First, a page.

8This grace was given to me to bring to the Gentiles the news of the boundless riches of Christ, 9and to make everyone see what is the plan of the mystery hidden for ages in God who created all things;
Most modern scholars don’t think Paul wrote this letter to the Ephesians, but that doesn’t take anything away from its authority as scripture. It is part of the canon not because Paul wrote it, but because the community of faith recognized the voice of God in it. It bears witness to the character and work of God.
It’s not my purpose to review the academic argument, only to point out that what we listen for in these ancient writings is the living voice of God. These writings are not dictated by God as an authoritative legal code or historical record; they are inspired, “inspirited,” breathing the breath of God, encountering us with God’s creating and redeeming speech that brought forth the world, reveals the heart of God and draws us into his will and purpose.
Paul is a servant of that word, that message, that living speech of God that calls our name and bids us follow, that forgives our sins and draws us into the realm of grace, that nourishes us through the wilderness of this world like manna in the desert and water from the rock.
Whether these words are from Paul, Paul’s secretary, Paul’s friend, Paul’s disciple, or someone writing in Paul’s memory doesn’t matter. These words have their origin in the Holy Spirit and continue to be a vessel of that Spirit. They bear witness to the mystery of God’s purpose in the world: “6the Gentiles have become fellow heirs, members of the same body, and sharers in the promise in Christ Jesus through the gospel.”
It doesn’t seem strange to us now to think that God is the God of all, that we are – and are meant to be – a single human family. But it was radical news at the time. And we still have trouble with it – not with the concept of one God, Lord of all, but with the reality of receiving all people as sisters and brothers.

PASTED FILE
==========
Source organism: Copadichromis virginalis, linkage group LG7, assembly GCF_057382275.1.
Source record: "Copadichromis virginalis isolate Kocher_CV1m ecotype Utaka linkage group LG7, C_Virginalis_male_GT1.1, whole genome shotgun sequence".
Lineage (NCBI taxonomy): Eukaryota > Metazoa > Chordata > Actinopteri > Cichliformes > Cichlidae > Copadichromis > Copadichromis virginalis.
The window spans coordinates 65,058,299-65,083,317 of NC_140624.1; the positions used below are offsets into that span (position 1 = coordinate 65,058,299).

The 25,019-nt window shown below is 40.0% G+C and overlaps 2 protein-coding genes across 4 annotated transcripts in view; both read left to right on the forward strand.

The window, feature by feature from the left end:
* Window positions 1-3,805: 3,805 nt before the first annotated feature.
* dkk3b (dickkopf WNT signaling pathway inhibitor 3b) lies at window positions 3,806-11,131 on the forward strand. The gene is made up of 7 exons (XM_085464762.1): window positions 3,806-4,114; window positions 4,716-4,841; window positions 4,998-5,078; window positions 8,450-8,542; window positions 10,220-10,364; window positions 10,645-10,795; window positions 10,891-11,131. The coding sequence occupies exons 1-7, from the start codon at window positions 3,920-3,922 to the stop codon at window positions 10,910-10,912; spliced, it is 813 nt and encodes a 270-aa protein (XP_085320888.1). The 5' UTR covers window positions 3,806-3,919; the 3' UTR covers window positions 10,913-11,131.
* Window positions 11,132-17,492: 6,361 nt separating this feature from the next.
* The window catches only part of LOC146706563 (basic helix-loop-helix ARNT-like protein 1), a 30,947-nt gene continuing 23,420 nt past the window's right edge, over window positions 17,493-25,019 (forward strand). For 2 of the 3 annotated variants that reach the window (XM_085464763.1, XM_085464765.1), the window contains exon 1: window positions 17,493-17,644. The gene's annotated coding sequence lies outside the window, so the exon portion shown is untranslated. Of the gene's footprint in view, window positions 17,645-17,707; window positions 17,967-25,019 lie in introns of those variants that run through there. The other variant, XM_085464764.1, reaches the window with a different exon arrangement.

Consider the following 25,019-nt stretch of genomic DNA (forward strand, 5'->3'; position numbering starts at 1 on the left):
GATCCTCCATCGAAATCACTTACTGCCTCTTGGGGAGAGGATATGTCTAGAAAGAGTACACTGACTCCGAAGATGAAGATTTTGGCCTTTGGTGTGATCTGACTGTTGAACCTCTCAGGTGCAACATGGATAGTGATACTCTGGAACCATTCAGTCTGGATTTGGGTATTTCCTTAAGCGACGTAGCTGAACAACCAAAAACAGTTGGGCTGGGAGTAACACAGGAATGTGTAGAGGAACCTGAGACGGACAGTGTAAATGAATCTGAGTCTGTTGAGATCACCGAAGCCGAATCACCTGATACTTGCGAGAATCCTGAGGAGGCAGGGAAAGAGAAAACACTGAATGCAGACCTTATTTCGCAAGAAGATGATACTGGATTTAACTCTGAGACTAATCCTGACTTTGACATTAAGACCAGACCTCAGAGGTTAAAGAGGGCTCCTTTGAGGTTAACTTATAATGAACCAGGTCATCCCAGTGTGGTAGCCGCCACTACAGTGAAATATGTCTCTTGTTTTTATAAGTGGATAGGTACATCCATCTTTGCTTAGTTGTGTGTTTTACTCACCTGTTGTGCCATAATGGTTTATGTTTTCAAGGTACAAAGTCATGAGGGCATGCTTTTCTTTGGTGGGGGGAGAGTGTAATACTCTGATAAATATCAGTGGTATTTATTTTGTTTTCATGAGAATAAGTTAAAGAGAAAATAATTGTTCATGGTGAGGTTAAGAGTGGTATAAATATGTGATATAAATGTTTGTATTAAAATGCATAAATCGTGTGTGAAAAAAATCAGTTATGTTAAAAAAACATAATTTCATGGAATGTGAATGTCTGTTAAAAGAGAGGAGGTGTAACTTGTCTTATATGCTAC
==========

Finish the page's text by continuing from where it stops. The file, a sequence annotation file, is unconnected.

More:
We are wired to put things into categories: these are apples, these are oranges, these a bananas. They are all fruits. They are not meat. They are not vegetables. These are edible. These are not. Pennies go in a gumball machine; they don’t go in your mouth. Gum goes in your mouth, but you don’t swallow it. Oak leaves are pretty in the fall, so are poison oak leaves – but they go in different categories.
We are wired to put things into mental boxes. The mystery of which Paul speaks is that there is one box labeled ‘people’. There are not separate boxes for tall people and short people, fat people and skinny people, dark complexion and light. There are not separate boxes for liberals and conservatives, sinners and saints, Christians, Muslims and Jews. There is just one box: all God’s children.
The church is meant to be the sign that there is one box, a community of all kinds of people across language and culture and time. We are also the bearers of the message that there is only one box – a box filled with “the boundless riches of Christ.” A box filled with grace. A box filled with compassion. A box filled with love of neighbor. A box filled with plowshares and pruning hooks.